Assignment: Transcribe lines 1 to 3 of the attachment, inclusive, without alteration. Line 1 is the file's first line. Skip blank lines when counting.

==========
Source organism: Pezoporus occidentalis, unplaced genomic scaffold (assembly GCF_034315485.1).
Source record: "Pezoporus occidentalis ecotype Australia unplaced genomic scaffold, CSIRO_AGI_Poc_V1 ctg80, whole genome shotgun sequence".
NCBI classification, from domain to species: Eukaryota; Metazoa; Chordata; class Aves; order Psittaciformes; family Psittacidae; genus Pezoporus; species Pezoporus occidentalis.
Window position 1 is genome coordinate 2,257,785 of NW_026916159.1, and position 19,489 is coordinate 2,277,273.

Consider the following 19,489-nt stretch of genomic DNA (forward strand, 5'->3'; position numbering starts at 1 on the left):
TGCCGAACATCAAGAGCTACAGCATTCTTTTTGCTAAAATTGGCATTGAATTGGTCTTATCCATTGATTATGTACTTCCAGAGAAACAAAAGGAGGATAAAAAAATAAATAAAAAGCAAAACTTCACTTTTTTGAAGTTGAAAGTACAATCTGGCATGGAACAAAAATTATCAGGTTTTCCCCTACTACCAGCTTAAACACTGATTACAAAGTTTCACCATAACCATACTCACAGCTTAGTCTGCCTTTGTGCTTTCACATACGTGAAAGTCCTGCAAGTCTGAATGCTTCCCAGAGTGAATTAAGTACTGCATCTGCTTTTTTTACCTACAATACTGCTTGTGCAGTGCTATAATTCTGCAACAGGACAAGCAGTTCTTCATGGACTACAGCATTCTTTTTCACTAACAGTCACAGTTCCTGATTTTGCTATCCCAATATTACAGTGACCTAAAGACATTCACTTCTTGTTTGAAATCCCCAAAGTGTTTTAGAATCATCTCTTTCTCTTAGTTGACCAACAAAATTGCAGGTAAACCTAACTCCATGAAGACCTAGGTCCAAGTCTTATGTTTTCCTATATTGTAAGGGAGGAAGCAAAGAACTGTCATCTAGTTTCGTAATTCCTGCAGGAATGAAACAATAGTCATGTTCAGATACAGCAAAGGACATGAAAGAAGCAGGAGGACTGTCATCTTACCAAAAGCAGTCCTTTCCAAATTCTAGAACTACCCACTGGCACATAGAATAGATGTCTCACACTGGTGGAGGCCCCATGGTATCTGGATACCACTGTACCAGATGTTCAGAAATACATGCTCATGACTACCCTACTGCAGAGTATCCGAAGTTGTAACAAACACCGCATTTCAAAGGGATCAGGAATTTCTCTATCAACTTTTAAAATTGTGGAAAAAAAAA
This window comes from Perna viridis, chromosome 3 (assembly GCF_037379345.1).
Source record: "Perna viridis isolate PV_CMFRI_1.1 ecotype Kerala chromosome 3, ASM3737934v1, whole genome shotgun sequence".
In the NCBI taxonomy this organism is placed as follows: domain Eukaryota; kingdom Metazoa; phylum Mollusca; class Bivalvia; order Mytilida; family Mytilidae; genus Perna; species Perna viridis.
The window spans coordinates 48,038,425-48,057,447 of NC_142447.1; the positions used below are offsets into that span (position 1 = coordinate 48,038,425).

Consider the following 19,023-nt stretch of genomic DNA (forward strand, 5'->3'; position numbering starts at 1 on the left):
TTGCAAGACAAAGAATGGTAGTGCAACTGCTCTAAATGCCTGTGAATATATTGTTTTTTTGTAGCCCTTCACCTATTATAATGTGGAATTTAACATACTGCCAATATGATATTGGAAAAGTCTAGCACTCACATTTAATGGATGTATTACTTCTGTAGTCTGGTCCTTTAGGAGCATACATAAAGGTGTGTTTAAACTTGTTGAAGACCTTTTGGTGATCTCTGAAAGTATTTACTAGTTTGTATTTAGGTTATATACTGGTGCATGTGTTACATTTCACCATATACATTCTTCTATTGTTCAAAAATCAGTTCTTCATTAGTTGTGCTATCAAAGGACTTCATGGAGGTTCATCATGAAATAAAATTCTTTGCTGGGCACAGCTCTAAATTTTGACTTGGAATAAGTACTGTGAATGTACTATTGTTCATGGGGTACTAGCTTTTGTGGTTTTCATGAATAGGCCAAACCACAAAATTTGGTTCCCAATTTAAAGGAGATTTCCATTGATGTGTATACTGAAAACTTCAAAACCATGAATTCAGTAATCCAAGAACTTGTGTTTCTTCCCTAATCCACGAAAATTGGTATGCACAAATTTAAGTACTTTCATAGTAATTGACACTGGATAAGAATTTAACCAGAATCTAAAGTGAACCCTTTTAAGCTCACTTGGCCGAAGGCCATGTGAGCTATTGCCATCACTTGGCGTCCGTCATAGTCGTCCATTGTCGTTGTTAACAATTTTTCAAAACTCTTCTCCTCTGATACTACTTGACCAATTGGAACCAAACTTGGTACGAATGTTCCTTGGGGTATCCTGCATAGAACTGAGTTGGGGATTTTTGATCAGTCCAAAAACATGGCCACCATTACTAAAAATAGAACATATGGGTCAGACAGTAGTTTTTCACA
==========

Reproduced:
Source organism: Pezoporus occidentalis, unplaced genomic scaffold (assembly GCF_034315485.1).
Source record: "Pezoporus occidentalis ecotype Australia unplaced genomic scaffold, CSIRO_AGI_Poc_V1 ctg80, whole genome shotgun sequence".
NCBI classification, from domain to species: Eukaryota; Metazoa; Chordata; class Aves; order Psittaciformes; family Psittacidae; genus Pezoporus; species Pezoporus occidentalis.